| Date Published: November 5, 2005 |
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In an incident today more common to fiction than reality, Seabourn Spirit was attacked at sea by two pirate boats wielding machine guns and rocket propelled grenades while cruising off the coast of Somalia in northeastern Africa.
According to a report from Cruise Critic member Norman J. Fisher, a passenger onboard the Seabourn Spirit when the incident occurred at about 5:30 a.m. local time, "the ship was hit by a large number of bullets and at least one rocket. One crew member was injured."
The pirates –- each of the two boats reportedly had four or five of them aboard –- were attempting to board Seabourn Spirit. In order to do so they fired shots into the ship. One crew member was, according to Fisher, injured by shrapnel. The captain otherwise refused to allow passengers to go above decks as the fear was that folks that were visible might well be shot.
In a bulletin appearing on CNN's Web site, Mike Rogers, another passenger onboard Seabourn Spirit, was quoted as saying "the captain tried to run one of the boats (about 25 feet long) over ... the captain said he was going to do anything to keep them from getting onboard."
Indeed, in a hasty statement issued by Miami-based Seabourn, it is noted that "the ship's crew immediately initiated a trained response and as a result of protective and evasive measures taken, the occupants of the small craft were unable to gain access to Seabourn Spirit. The ship has moved away from the boats and is now sailing from the area. All passengers and crew are safe."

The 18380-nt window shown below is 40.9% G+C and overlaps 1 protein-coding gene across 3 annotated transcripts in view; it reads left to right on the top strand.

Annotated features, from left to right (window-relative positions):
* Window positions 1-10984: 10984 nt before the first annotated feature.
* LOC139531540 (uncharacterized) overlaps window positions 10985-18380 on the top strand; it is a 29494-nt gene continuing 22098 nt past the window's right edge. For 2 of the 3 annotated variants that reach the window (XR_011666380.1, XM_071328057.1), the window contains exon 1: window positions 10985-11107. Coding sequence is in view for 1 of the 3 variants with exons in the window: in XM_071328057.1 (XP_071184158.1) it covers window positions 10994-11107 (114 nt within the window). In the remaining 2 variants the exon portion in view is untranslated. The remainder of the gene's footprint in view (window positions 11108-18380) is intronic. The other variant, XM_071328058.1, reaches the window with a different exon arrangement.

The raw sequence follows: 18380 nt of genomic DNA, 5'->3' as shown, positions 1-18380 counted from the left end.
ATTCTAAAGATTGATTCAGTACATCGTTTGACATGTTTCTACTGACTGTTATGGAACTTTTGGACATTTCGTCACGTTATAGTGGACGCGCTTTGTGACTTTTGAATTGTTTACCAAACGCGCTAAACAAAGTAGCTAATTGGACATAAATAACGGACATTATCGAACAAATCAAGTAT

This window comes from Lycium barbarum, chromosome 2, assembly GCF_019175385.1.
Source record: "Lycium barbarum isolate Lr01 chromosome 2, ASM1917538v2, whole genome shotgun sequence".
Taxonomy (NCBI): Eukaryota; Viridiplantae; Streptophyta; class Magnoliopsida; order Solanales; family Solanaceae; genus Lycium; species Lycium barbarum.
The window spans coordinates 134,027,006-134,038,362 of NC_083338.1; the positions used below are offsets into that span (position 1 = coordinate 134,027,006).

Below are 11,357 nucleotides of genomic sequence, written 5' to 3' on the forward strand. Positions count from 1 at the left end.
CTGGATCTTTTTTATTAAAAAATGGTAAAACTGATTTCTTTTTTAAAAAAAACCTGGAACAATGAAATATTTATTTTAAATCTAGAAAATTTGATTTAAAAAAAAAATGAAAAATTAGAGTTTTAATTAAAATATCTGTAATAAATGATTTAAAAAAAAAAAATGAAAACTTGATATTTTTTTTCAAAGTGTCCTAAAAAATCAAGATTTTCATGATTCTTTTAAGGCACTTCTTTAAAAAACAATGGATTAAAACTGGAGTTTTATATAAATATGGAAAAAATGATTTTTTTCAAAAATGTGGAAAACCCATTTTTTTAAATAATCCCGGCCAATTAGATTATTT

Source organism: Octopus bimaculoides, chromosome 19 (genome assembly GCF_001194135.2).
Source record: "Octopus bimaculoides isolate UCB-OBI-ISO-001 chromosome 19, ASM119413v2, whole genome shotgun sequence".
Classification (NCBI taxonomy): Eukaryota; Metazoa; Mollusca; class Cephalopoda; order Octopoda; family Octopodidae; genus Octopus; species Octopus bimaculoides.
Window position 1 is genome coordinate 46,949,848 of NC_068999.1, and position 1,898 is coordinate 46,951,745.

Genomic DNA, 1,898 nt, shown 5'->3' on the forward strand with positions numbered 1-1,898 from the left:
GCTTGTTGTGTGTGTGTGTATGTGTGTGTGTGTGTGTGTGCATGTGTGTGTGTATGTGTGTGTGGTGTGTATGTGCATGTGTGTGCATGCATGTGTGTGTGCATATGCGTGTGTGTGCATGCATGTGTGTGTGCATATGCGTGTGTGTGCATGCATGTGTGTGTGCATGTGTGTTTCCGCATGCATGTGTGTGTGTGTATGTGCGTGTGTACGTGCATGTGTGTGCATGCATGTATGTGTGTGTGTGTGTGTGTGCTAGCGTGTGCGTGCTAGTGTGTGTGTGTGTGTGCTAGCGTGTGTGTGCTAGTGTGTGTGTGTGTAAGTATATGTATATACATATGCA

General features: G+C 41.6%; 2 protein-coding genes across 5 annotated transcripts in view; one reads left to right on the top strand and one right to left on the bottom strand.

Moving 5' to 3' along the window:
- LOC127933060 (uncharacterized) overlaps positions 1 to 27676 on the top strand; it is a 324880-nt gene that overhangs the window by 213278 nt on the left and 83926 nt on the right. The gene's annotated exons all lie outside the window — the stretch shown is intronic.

Seabourn Spirit, carrying 151 passengers and 161 crew members, was on its way to Mombasa, the last stop on a 16 night cruise from Alexandria, Egypt. As a result of the incident, however, the ship sailed away from Africa and is now headed for an unplanned visit to the Seychelles where passengers will disembark.
While reports of pirates and banditry are more common than you’d think in waters off of Indonesia (and typically are directed towards cargo rather than cruise ships), the United Nations did warn last week that its World Food Programme, which was trying to deliver food to Somalia, had been frustrated all fall by hijackings that restricted its efforts and called the southern Somali coastline one of the world's most dangerous.
This incident is likely to have a chilling impact on cruises to this part of Africa. Folks who have booked trips there may want to check with cruise lines, such as Princess, Peter Deilmann and Silversea, which all plan to offer trips that call in this part of the continent, in the coming weeks regarding itinerary changes.
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